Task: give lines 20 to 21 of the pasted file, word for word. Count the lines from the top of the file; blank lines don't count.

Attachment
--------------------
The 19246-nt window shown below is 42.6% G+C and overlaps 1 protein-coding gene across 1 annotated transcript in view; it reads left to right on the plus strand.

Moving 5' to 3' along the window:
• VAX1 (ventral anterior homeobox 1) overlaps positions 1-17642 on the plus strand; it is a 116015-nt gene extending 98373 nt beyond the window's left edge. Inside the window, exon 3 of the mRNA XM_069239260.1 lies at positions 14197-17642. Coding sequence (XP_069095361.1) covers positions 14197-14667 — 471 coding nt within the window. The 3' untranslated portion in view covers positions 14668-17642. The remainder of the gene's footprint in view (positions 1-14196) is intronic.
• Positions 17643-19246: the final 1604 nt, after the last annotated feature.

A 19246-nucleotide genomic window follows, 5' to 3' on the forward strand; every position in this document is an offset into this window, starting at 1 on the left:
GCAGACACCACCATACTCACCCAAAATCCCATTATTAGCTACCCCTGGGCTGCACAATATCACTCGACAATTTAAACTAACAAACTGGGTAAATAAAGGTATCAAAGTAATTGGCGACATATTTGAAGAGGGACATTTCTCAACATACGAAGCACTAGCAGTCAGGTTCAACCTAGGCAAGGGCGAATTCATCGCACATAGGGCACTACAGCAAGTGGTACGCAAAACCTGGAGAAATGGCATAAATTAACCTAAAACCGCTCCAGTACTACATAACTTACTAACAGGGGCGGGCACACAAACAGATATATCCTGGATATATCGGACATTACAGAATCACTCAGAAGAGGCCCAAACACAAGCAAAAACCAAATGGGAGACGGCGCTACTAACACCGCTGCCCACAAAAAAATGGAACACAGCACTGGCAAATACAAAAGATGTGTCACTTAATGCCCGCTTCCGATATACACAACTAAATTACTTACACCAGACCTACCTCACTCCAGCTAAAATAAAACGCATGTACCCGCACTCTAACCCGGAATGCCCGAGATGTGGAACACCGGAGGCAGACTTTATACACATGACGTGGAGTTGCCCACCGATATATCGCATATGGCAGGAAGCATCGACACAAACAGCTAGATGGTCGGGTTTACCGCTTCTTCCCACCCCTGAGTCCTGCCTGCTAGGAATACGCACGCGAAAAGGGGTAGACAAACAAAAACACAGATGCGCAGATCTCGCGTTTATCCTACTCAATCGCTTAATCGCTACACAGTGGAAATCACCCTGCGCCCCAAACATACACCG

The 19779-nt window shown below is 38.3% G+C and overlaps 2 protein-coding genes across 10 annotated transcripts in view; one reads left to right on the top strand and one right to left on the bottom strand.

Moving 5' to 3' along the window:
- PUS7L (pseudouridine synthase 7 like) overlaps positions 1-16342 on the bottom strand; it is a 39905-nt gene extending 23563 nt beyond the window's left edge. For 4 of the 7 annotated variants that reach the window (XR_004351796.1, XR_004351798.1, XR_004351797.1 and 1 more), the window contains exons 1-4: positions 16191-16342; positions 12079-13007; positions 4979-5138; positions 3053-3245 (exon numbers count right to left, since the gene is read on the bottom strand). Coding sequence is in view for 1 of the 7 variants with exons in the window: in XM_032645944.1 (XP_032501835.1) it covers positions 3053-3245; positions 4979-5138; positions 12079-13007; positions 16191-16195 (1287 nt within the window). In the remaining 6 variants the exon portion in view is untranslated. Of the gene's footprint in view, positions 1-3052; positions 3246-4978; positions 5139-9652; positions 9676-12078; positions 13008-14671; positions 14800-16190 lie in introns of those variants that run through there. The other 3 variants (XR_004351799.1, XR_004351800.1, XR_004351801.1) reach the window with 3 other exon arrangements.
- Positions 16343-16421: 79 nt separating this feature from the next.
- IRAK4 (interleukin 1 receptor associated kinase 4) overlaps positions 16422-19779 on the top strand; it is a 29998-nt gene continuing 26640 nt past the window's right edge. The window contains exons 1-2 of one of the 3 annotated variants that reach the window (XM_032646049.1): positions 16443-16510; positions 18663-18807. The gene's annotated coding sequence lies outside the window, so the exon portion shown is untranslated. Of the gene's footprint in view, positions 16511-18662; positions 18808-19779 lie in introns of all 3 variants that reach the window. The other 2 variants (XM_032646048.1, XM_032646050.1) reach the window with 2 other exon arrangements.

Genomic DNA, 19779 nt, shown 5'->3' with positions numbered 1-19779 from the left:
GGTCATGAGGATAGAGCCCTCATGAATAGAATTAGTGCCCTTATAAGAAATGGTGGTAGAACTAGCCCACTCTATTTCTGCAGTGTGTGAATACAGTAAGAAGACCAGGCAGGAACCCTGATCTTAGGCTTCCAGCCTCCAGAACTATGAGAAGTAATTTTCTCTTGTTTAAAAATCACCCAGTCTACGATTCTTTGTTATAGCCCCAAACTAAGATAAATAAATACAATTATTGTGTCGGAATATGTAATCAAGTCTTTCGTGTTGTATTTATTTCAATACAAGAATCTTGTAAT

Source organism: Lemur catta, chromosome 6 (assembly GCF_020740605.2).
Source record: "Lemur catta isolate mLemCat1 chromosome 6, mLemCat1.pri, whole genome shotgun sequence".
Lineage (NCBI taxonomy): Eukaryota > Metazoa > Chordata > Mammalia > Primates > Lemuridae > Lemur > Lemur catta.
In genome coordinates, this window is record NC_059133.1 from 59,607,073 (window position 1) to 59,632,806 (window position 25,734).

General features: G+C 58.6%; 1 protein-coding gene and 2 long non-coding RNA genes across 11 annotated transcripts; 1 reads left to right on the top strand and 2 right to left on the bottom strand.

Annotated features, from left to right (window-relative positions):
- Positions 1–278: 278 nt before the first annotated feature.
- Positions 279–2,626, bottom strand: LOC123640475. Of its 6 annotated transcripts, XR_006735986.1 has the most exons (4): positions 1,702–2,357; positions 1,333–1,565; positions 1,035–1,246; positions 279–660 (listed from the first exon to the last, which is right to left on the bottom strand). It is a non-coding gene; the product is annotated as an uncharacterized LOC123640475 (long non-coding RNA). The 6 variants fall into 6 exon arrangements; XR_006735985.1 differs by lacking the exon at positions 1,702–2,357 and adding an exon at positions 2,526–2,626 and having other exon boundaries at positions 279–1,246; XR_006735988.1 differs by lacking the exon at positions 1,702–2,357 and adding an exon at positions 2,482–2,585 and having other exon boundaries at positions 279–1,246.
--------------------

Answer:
- Positions 1–278: 278 nt before the first annotated feature.
- Positions 279–2,626, bottom strand: LOC123640475. Of its 6 annotated transcripts, XR_006735986.1 has the most exons (4): positions 1,702–2,357; positions 1,333–1,565; positions 1,035–1,246; positions 279–660 (listed from the first exon to the last, which is right to left on the bottom strand). It is a non-coding gene; the product is annotated as an uncharacterized LOC123640475 (long non-coding RNA). The 6 variants fall into 6 exon arrangements; XR_006735985.1 differs by lacking the exon at positions 1,702–2,357 and adding an exon at positions 2,526–2,626 and having other exon boundaries at positions 279–1,246; XR_006735988.1 differs by lacking the exon at positions 1,702–2,357 and adding an exon at positions 2,482–2,585 and having other exon boundaries at positions 279–1,246.